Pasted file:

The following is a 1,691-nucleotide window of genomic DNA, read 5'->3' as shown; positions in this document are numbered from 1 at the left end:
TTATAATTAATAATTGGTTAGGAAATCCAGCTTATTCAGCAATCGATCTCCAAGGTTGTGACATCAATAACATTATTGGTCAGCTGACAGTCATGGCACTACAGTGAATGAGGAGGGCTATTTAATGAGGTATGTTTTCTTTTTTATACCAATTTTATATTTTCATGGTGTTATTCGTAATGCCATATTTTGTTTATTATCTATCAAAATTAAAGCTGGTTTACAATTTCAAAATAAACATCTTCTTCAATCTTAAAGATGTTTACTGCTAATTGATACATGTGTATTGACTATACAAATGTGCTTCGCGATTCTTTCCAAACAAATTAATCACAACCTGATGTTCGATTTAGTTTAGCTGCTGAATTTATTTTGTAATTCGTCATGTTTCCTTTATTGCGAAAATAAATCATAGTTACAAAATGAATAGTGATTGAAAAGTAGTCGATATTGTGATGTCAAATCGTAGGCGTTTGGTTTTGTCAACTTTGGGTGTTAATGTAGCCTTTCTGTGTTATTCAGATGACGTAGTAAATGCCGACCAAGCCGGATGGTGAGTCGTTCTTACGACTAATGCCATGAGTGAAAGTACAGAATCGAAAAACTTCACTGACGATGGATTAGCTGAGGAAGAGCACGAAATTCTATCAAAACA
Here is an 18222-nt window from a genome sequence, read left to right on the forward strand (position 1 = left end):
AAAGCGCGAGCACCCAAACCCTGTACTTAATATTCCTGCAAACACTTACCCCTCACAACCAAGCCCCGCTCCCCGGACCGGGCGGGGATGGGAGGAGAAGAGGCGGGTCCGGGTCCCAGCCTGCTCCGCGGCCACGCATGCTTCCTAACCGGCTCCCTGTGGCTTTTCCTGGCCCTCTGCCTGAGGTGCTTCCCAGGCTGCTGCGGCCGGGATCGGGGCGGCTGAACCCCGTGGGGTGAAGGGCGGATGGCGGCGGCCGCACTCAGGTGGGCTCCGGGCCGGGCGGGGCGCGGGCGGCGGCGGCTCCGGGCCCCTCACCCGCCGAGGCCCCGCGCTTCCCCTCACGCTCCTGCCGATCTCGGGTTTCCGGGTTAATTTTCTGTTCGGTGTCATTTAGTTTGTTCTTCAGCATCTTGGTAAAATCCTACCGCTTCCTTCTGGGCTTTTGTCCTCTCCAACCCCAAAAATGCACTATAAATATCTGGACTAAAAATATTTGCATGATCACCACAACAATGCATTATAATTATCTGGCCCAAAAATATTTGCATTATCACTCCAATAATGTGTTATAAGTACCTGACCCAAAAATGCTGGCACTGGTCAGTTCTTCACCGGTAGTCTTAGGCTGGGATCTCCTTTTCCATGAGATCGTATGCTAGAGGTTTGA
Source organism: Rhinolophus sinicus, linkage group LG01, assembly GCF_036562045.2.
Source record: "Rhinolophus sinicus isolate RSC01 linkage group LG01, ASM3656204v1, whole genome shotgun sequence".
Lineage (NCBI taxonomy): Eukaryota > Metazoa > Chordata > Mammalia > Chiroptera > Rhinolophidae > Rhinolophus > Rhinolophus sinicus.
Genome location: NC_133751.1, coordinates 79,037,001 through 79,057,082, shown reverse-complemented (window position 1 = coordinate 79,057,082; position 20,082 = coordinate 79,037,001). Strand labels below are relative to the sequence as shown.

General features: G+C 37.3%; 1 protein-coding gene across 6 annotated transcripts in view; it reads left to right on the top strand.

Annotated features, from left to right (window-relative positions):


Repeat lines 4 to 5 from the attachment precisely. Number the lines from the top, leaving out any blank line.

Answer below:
AAAGCGCGAGCACCCAAACCCTGTACTTAATATTCCTGCAAACACTTACCCCTCACAACCAAGCCCCGCTCCCCGGACCGGGCGGGGATGGGAGGAGAAGAGGCGGGTCCGGGTCCCAGCCTGCTCCGCGGCCACGCATGCTTCCTAACCGGCTCCCTGTGGCTTTTCCTGGCCCTCTGCCTGAGGTGCTTCCCAGGCTGCTGCGGCCGGGATCGGGGCGGCTGAACCCCGTGGGGTGAAGGGCGGATGGCGGCGGCCGCACTCAGGTGGGCTCCGGGCCGGGCGGGGCGCGGGCGGCGGCGGCTCCGGGCCCCTCACCCGCCGAGGCCCCGCGCTTCCCCTCACGCTCCTGCCGATCTCGGGTTTCCGGGTTAATTTTCTGTTCGGTGTCATTTAGTTTGTTCTTCAGCATCTTGGTAAAATCCTACCGCTTCCTTCTGGGCTTTTGTCCTCTCCAACCCCAAAAATGCACTATAAATATCTGGACTAAAAATATTTGCATGATCACCACAACAATGCATTATAATTATCTGGCCCAAAAATATTTGCATTATCACTCCAATAATGTGTTATAAGTACCTGACCCAAAAATGCTGGCACTGGTCAGTTCTTCACCGGTAGTCTTAGGCTGGGATCTCCTTTTCCATGAGATCGTATGCTAGAGGTTTGA
Source organism: Rhinolophus sinicus, linkage group LG01, assembly GCF_036562045.2.